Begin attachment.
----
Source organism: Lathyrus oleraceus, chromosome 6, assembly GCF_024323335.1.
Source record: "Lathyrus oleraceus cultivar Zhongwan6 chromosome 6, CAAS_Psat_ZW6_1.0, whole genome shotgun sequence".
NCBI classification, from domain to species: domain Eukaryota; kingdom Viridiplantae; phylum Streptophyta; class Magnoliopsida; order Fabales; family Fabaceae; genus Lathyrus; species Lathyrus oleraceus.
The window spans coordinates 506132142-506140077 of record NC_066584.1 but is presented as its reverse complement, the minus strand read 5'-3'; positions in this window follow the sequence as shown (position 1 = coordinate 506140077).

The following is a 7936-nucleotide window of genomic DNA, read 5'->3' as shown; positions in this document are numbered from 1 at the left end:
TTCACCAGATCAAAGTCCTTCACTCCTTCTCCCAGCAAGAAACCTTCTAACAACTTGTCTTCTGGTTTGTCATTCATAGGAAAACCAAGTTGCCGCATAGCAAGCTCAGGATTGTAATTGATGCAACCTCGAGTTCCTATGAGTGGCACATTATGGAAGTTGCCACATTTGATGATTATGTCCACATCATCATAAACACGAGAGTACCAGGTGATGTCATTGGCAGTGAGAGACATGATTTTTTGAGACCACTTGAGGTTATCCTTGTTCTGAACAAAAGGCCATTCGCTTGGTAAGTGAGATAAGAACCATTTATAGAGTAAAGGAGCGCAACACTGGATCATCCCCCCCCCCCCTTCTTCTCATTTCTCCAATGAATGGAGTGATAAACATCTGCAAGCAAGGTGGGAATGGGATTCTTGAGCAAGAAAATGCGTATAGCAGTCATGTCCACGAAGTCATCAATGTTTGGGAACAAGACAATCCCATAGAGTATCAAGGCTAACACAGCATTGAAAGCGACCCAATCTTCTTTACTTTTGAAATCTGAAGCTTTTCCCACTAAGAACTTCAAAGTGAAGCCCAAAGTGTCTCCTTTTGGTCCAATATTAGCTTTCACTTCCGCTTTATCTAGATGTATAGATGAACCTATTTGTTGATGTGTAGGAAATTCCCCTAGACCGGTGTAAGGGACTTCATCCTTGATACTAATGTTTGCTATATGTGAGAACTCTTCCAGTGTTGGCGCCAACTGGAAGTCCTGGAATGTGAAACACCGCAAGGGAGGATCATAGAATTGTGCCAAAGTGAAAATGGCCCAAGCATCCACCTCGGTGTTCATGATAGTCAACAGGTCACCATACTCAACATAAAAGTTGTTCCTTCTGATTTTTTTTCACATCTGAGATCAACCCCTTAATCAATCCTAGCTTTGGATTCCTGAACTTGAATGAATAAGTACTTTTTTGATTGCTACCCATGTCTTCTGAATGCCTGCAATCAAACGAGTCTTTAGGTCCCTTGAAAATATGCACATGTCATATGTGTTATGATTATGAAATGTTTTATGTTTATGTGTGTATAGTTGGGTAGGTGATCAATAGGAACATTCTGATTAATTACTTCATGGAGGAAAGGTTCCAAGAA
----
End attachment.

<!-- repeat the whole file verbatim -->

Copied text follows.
Source organism: Lathyrus oleraceus, chromosome 6, assembly GCF_024323335.1.
Source record: "Lathyrus oleraceus cultivar Zhongwan6 chromosome 6, CAAS_Psat_ZW6_1.0, whole genome shotgun sequence".
NCBI classification, from domain to species: domain Eukaryota; kingdom Viridiplantae; phylum Streptophyta; class Magnoliopsida; order Fabales; family Fabaceae; genus Lathyrus; species Lathyrus oleraceus.
The window spans coordinates 506132142-506140077 of record NC_066584.1 but is presented as its reverse complement, the minus strand read 5'-3'; positions in this window follow the sequence as shown (position 1 = coordinate 506140077).

The following is a 7936-nucleotide window of genomic DNA, read 5'->3' as shown; positions in this document are numbered from 1 at the left end:
TTCACCAGATCAAAGTCCTTCACTCCTTCTCCCAGCAAGAAACCTTCTAACAACTTGTCTTCTGGTTTGTCATTCATAGGAAAACCAAGTTGCCGCATAGCAAGCTCAGGATTGTAATTGATGCAACCTCGAGTTCCTATGAGTGGCACATTATGGAAGTTGCCACATTTGATGATTATGTCCACATCATCATAAACACGAGAGTACCAGGTGATGTCATTGGCAGTGAGAGACATGATTTTTTGAGACCACTTGAGGTTATCCTTGTTCTGAACAAAAGGCCATTCGCTTGGTAAGTGAGATAAGAACCATTTATAGAGTAAAGGAGCGCAACACTGGATCATCCCCCCCCCCCCTTCTTCTCATTTCTCCAATGAATGGAGTGATAAACATCTGCAAGCAAGGTGGGAATGGGATTCTTGAGCAAGAAAATGCGTATAGCAGTCATGTCCACGAAGTCATCAATGTTTGGGAACAAGACAATCCCATAGAGTATCAAGGCTAACACAGCATTGAAAGCGACCCAATCTTCTTTACTTTTGAAATCTGAAGCTTTTCCCACTAAGAACTTCAAAGTGAAGCCCAAAGTGTCTCCTTTTGGTCCAATATTAGCTTTCACTTCCGCTTTATCTAGATGTATAGATGAACCTATTTGTTGATGTGTAGGAAATTCCCCTAGACCGGTGTAAGGGACTTCATCCTTGATACTAATGTTTGCTATATGTGAGAACTCTTCCAGTGTTGGCGCCAACTGGAAGTCCTGGAATGTGAAACACCGCAAGGGAGGATCATAGAATTGTGCCAAAGTGAAAATGGCCCAAGCATCCACCTCGGTGTTCATGATAGTCAACAGGTCACCATACTCAACATAAAAGTTGTTCCTTCTGATTTTTTTTCACATCTGAGATCAACCCCTTAATCAATCCTAGCTTTGGATTCCTGAACTTGAATGAATAAGTACTTTTTTGATTGCTACCCATGTCTTCTGAATGCCTGCAATCAAACGAGTCTTTAGGTCCCTTGAAAATATGCACATGTCATATGTGTTATGATTATGAAATGTTTTATGTTTATGTGTGTATAGTTGGGTAGGTGATCAATAGGAACATTCTGATTAATTACTTCATGGAGGAAAGGTTCCAAGAA